What I love about Susan Meissner is that she tackles these issues and themes that I love and that I don't think many authors deal with in a way that is satisfactory to me. I think this is because we share the same faith, but I would like to point out immediately that this is not a faith book. Which is to say that while there is some mention of God, this is not a book where the characters are grappling with their faith. So while they go to church, and there's a secondary character that brings up God, there is nothing that strongly distinguishes this book as Christian.*
The Shape Of Mercy is one of the best books I've read about perception and judgement and White Picket Fences is another excellent example of peeling back the layers to see what's inside. In fact the structure of this book is just perfect. We are introduced to the Janviers and they seem like the perfect family. Neil and Amanda are in love, they have one boy and a girl, Neil makes beautiful pieces of furniture in his spare time and donates them to charity. They take in their niece when her grandmother dies while her father is in Europe and they can't reach him.
So all seems fine and then BAM! We learn that everything is not fine. And the way this was introduced, I wasn't expecting it and then my lunch break was up! I can't tell you how frustrating that was! Anyway, there's quite a tragedy in the Janviers past and the parents aren't sure their son remembers it, but maybe he does and they are at odds with how to deal with it and meanwhile they haven't heard from their niece's father. The son, Chase, and the niece, Tally also are working on a sociology project where they interview some Holocaust survivors. This was also a great thread in the story.
I really enjoyed this book, but I'm going to confess that it wasn't perfect. In fact, I was really disappointed by one of the ways things turned out...I can't really say more than that, but I feel like Meissner took the easy way out in the resolution of one of the storylines.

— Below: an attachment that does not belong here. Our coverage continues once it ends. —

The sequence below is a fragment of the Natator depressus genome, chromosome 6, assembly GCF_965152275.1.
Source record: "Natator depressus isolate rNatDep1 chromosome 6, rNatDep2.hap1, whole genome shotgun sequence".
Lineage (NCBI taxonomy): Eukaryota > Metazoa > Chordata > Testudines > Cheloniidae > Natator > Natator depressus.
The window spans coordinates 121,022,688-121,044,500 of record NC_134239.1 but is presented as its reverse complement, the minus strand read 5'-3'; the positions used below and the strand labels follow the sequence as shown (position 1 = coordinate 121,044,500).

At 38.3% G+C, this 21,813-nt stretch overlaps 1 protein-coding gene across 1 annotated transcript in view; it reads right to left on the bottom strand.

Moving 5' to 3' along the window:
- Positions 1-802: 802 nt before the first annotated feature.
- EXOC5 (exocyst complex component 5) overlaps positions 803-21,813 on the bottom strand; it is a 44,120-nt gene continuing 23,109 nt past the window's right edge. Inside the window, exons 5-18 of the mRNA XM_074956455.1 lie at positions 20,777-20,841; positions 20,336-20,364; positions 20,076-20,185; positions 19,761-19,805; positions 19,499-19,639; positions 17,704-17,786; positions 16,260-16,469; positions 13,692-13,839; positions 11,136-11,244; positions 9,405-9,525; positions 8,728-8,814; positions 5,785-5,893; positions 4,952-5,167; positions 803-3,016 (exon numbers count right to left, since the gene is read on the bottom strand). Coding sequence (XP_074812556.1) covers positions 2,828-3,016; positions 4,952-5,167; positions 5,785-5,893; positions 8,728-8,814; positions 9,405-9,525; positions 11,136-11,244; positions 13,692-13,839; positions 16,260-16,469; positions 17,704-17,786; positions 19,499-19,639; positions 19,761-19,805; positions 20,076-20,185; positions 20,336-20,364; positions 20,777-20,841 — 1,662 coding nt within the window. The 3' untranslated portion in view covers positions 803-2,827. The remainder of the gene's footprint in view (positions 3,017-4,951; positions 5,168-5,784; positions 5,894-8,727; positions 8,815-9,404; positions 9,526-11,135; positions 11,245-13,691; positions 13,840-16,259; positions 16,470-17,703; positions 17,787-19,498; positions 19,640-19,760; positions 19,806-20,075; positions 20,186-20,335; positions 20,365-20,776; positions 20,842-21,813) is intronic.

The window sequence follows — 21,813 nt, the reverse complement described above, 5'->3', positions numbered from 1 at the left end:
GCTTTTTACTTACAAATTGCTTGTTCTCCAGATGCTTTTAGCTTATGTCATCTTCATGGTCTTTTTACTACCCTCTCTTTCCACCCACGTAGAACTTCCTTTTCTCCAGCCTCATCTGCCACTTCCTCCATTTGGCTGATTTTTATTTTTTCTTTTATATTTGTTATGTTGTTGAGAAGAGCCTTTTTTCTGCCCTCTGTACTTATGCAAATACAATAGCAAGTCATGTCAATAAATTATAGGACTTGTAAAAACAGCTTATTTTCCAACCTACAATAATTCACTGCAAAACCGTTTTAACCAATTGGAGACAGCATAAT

But otherwise this is another great read, I really enjoyed it. It was gripping enough that I wanted to keep reading it and it was another great exploration of perception and the importance of embracing the past.
There's an interview with Susan Meissner at the back of the book that I also found very interesting and I really loved what she had to say, including, "To ignore what is ugly is to cheapen what is beautiful."
(*I mention this because some people want to know)
Things You Might Want to Know: God is mentioned for about 2 pages. Also, very very minor language
Publisher: WaterBrook Press
Source of Book: Review copy
I have a copy of this book to giveway! I will ship it anywhere in the world, but you have to participate in the giveaway. I am doing the giveaway in a very different way--it's an idea I'm blatantly stealing from Kat.
To enter, you have to answer the question of the commenter before you and then ask another one yourself. So for example:
Commenter A: What's your favorite color?
Commenter B: Purple, what's your favorite Thanksgiving dish?
You can enter as many times as you like, but the commenter ahead of you must not be you! Does that make sense?
Go have fun!